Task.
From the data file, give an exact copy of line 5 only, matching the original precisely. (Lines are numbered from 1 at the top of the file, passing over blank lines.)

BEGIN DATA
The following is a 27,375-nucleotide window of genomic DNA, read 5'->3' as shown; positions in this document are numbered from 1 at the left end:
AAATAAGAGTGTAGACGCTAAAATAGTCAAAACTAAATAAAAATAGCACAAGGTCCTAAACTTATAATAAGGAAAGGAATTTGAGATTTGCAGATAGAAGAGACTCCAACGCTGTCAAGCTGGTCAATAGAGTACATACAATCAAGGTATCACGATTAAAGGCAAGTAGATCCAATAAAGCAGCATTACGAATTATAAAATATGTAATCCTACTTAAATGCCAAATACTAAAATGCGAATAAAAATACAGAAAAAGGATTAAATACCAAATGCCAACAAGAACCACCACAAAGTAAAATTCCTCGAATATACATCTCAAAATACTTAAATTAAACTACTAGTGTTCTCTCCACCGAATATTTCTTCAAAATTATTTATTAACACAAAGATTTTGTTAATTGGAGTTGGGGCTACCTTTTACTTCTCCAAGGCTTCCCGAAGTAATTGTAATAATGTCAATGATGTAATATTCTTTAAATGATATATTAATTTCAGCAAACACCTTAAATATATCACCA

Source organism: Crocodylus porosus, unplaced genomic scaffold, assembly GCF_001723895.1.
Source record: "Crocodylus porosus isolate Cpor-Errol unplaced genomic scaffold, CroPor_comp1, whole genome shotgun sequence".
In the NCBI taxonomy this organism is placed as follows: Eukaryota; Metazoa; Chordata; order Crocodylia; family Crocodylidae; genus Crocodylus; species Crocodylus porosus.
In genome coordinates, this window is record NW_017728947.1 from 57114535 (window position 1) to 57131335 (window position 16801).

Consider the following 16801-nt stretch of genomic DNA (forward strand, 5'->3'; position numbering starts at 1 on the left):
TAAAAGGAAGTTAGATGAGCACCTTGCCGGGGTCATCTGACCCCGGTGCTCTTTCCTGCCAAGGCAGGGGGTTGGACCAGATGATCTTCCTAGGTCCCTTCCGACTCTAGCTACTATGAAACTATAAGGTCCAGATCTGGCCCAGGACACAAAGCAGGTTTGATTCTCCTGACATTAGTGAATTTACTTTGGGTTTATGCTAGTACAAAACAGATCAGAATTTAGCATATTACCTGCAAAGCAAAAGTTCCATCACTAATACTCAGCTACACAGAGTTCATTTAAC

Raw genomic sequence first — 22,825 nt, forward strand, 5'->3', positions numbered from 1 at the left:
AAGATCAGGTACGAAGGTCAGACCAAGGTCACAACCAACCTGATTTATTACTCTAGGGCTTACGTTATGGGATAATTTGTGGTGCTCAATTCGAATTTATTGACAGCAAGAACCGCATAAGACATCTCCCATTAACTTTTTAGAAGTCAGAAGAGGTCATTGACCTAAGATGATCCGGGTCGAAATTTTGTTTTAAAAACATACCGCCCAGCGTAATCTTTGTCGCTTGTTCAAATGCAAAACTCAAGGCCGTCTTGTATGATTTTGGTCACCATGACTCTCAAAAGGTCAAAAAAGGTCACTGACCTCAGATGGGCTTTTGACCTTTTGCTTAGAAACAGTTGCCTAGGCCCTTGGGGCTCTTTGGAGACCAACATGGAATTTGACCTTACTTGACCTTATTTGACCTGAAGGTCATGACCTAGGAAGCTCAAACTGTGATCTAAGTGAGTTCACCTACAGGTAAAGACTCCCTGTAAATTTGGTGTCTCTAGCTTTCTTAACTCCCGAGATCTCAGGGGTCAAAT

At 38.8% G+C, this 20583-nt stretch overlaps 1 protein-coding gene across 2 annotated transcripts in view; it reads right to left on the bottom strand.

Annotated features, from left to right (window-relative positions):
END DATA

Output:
In the NCBI taxonomy this organism is placed as follows: Eukaryota; Metazoa; Chordata; order Crocodylia; family Crocodylidae; genus Crocodylus; species Crocodylus porosus.